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Property-tax shock

To the Editor:

I again was dismayed to see my property-tax bill go up another $1,000 and my neighbor got shocked by a $2,000 increase.

Why can’t school districts, townships and the other 12 taxing bodies go through a zero-based budget process? Budget on real need, not based on the previous year.

The rate of assessment charged for all taxing entities increased by an average of 31 percent for the period of 2010-2012. Individuals on fixed incomes or other working individuals have hardly seen a 31 percent increase in their paychecks.

It is time for constraint in the spending habits of our governance that has seen fit to raise our tax rates.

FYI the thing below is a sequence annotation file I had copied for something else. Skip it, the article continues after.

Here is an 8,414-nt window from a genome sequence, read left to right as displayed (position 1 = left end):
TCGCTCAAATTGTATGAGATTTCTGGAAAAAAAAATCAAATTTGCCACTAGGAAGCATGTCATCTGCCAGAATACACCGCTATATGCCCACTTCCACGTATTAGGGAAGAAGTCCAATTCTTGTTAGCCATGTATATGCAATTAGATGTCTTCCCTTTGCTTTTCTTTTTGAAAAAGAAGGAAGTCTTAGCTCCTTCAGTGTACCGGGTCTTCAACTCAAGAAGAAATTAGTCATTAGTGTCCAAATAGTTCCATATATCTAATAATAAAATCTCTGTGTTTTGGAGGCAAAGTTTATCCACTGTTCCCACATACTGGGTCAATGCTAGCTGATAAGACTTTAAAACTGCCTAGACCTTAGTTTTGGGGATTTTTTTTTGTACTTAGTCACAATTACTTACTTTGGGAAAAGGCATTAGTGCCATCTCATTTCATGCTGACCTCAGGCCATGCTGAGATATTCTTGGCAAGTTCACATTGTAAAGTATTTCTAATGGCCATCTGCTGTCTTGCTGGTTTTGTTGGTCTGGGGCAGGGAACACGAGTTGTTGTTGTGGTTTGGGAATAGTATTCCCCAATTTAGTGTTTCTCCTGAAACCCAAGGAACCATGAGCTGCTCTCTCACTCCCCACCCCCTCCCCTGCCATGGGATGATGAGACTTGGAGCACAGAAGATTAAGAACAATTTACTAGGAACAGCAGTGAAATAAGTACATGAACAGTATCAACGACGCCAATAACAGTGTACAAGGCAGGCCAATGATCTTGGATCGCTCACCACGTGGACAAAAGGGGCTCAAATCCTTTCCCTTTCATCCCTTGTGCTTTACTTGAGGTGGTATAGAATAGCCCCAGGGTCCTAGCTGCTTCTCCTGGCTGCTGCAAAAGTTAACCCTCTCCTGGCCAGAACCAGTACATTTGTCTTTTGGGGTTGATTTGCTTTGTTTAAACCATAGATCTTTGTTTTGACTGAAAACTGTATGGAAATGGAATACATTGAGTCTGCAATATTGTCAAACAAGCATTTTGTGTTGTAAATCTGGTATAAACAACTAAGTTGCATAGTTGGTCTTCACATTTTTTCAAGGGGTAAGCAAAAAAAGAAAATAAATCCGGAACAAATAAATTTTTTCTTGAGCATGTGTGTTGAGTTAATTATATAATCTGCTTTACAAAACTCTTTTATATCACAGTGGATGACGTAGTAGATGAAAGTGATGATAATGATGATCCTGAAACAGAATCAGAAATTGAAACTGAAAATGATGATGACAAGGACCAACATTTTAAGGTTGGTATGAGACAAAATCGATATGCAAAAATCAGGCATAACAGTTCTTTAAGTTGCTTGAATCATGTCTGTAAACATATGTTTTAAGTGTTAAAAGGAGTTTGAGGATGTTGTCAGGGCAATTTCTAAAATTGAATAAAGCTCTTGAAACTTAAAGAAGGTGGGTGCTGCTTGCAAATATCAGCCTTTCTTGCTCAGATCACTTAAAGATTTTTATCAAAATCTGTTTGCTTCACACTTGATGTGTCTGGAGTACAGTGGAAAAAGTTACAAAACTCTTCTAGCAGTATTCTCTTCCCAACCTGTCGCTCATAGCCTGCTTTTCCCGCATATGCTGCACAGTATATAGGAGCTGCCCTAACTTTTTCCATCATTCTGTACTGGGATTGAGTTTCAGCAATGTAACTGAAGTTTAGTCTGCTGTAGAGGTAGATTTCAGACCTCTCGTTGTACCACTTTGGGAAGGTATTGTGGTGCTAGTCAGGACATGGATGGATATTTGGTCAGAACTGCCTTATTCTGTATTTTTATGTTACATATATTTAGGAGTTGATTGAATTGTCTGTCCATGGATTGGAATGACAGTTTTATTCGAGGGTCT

With the annual property-tax bills in the $9,000 to $20,000-plus range, it is difficult to even think of selling a home. Who wants the burden? What will be the impact when home values eventually go back to what it actually cost to build?

We can all sit back and do nothing, or we can make our voices heard by attending school board, county and township meetings.

The taxes we pay are simply unfair, and it’s time for change. Please become involved in any way you can.

Chuck Stevens

Woodstock

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